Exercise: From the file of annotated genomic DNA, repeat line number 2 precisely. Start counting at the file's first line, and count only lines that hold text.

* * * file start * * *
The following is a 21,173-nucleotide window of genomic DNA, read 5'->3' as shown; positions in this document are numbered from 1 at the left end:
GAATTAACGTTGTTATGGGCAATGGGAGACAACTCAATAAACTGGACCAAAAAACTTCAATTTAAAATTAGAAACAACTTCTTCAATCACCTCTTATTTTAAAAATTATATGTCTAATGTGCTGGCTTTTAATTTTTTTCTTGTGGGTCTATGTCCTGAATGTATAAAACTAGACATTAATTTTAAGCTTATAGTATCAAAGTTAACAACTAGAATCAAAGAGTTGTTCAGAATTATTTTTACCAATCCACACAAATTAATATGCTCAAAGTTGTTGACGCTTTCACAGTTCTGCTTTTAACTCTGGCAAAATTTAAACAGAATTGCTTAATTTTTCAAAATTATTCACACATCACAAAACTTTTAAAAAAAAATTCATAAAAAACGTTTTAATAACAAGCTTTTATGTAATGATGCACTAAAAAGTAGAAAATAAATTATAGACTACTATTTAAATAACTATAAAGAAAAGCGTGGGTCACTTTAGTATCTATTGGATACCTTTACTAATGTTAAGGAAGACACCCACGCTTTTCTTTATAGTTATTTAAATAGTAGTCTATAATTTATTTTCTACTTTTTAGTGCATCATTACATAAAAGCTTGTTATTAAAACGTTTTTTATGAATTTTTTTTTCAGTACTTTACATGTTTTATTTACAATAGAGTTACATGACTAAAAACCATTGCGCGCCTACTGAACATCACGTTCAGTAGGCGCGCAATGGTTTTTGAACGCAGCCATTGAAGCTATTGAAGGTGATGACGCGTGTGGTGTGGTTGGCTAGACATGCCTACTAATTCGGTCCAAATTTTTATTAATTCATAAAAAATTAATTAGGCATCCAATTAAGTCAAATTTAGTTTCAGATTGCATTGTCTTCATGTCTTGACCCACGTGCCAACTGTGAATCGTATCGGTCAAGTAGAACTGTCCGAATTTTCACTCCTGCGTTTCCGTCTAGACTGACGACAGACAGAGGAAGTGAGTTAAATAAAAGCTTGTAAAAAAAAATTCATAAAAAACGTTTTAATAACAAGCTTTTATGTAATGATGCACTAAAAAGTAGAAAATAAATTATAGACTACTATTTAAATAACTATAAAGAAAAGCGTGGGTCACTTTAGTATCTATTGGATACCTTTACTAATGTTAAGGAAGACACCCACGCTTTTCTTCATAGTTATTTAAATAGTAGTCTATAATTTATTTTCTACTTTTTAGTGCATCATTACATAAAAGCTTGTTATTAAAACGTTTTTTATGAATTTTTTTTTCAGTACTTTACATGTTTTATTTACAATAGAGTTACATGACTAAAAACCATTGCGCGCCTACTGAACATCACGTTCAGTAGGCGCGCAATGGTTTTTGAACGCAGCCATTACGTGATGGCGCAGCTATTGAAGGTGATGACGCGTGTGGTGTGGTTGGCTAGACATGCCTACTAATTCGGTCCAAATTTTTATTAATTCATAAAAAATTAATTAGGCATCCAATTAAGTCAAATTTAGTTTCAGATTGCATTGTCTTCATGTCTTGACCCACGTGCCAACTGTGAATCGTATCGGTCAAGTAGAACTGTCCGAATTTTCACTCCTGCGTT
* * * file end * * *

GAATTAACGTTGTTATGGGCAATGGGAGACAACTCAATAAACTGGACCAAAAAACTTCAATTTAAAATTAGAAACAACTTCTTCAATCACCTCTTATTTTAAAAATTATATGTCTAATGTGCTGGCTTTTAATTTTTTTCTTGTGGGTCTATGTCCTGAATGTATAAAACTAGACATTAATTTTAAGCTTATAGTATCAAAGTTAACAACTAGAATCAAAGAGTTGTTCAGAATTATTTTTACCAATCCACACAAATTAATATGCTCAAAGTTGTTGACGCTTTCACAGTTCTGCTTTTAACTCTGGCAAAATTTAAACAGAATTGCTTAATTTTTCAAAATTATTCACACATCACAAAACTTTTAAAAAAAAATTCATAAAAAACGTTTTAATAACAAGCTTTTATGTAATGATGCACTAAAAAGTAGAAAATAAATTATAGACTACTATTTAAATAACTATAAAGAAAAGCGTGGGTCACTTTAGTATCTATTGGATACCTTTACTAATGTTAAGGAAGACACCCACGCTTTTCTTTATAGTTATTTAAATAGTAGTCTATAATTTATTTTCTACTTTTTAGTGCATCATTACATAAAAGCTTGTTATTAAAACGTTTTTTATGAATTTTTTTTTCAGTACTTTACATGTTTTATTTACAATAGAGTTACATGACTAAAAACCATTGCGCGCCTACTGAACATCACGTTCAGTAGGCGCGCAATGGTTTTTGAACGCAGCCATTGAAGCTATTGAAGGTGATGACGCGTGTGGTGTGGTTGGCTAGACATGCCTACTAATTCGGTCCAAATTTTTATTAATTCATAAAAAATTAATTAGGCATCCAATTAAGTCAAATTTAGTTTCAGATTGCATTGTCTTCATGTCTTGACCCACGTGCCAACTGTGAATCGTATCGGTCAAGTAGAACTGTCCGAATTTTCACTCCTGCGTTTCCGTCTAGACTGACGACAGACAGAGGAAGTGAGTTAAATAAAAGCTTGTAAAAAAAAATTCATAAAAAACGTTTTAATAACAAGCTTTTATGTAATGATGCACTAAAAAGTAGAAAATAAATTATAGACTACTATTTAAATAACTATAAAGAAAAGCGTGGGTCACTTTAGTATCTATTGGATACCTTTACTAATGTTAAGGAAGACACCCACGCTTTTCTTCATAGTTATTTAAATAGTAGTCTATAATTTATTTTCTACTTTTTAGTGCATCATTACATAAAAGCTTGTTATTAAAACGTTTTTTATGAATTTTTTTTTCAGTACTTTACATGTTTTATTTACAATAGAGTTACATGACTAAAAACCATTGCGCGCCTACTGAACATCACGTTCAGTAGGCGCGCAATGGTTTTTGAACGCAGCCATTACGTGATGGCGCAGCTATTGAAGGTGATGACGCGTGTGGTGTGGTTGGCTAGACATGCCTACTAATTCGGTCCAAATTTTTATTAATTCATAAAAAATTAATTAGGCATCCAATTAAGTCAAATTTAGTTTCAGATTGCATTGTCTTCATGTCTTGACCCACGTGCCAACTGTGAATCGTATCGGTCAAGTAGAACTGTCCGAATTTTCACTCCTGCGTT